The moves towards Russification intensified after the Soviet Union entered World War II. As the nation-state fought for survival against the Nazis, Soviet ideologues insisted that only a Russian identity could provide the inspiration for the bloody battles ahead. Thus, writers of school textbooks were instructed to “advance Russian nationalism as the first priority”. While professing “respect” and “love” for the non-Russian ethnicities who formed part of the Soviet Union, it was made clear that “Russian history was done by Russians”, and hence “every textbook about Russia ought to be constructed with this leitmotif — what precisely from this point of view [was necessary] for the Russian people’s success, for their development, for understanding the suffering they endured”. Textbook writers were asked to show less interest now “in the hundred ethnicities which entered into our state”, and to omit evidence of historical conflicts between Russian and non-Russian nationalities, especially when these may have resulted in the victory of the latter. And so, during World War II, the “Russian people’s ethnic primacy within Soviet society” was consolidated and confirmed.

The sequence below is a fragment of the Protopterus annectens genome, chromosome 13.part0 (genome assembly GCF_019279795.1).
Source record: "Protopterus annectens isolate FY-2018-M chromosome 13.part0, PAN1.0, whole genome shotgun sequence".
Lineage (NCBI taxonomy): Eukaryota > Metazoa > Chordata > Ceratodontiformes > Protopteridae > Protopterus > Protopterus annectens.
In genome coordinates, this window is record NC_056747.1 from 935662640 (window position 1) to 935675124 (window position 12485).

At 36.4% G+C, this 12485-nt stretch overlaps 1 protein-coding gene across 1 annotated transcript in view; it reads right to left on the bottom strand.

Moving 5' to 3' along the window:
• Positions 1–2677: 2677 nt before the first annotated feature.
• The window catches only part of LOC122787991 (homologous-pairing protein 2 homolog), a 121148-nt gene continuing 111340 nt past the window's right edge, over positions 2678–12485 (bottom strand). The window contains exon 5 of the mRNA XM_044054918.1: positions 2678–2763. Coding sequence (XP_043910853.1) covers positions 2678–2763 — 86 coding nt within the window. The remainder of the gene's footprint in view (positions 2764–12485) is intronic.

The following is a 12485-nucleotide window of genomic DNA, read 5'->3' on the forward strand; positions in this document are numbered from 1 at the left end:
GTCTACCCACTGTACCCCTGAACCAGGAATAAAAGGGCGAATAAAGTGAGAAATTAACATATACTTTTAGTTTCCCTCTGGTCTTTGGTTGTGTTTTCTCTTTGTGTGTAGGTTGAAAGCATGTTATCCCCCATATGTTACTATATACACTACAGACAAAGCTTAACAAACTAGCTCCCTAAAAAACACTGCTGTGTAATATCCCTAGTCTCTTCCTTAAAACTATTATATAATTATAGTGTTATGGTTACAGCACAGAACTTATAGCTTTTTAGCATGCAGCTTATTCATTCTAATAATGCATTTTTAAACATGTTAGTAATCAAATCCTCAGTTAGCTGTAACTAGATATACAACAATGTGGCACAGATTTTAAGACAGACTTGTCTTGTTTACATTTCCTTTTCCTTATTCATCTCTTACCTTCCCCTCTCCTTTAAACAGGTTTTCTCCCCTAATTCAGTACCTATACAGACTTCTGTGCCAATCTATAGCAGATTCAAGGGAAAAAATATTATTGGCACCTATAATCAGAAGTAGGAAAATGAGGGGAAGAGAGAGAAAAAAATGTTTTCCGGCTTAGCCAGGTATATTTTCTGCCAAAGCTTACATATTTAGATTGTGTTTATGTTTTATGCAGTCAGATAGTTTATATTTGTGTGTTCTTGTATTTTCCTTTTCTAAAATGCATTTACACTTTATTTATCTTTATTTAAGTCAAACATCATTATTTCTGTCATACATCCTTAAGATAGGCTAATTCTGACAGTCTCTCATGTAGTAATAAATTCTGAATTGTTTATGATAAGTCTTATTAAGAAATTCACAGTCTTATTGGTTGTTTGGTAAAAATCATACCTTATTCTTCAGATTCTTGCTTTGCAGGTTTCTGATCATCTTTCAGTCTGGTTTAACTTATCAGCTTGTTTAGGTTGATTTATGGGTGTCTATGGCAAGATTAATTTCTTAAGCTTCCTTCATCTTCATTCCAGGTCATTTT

When the war was finally won, Stalin threw a great banquet for the commanders of the Red Army. At this banquet — held on May 24, 1945 — Stalin offered a revealing salutation: “Comrades, allow me to raise one more final toast.

“I would like to raise a toast to the health of our Soviet people and, most of all, to the Russian people.

“I drink, most of all, to the health of the Russian people because they are the most outstanding of all the nations entering into the Soviet Union.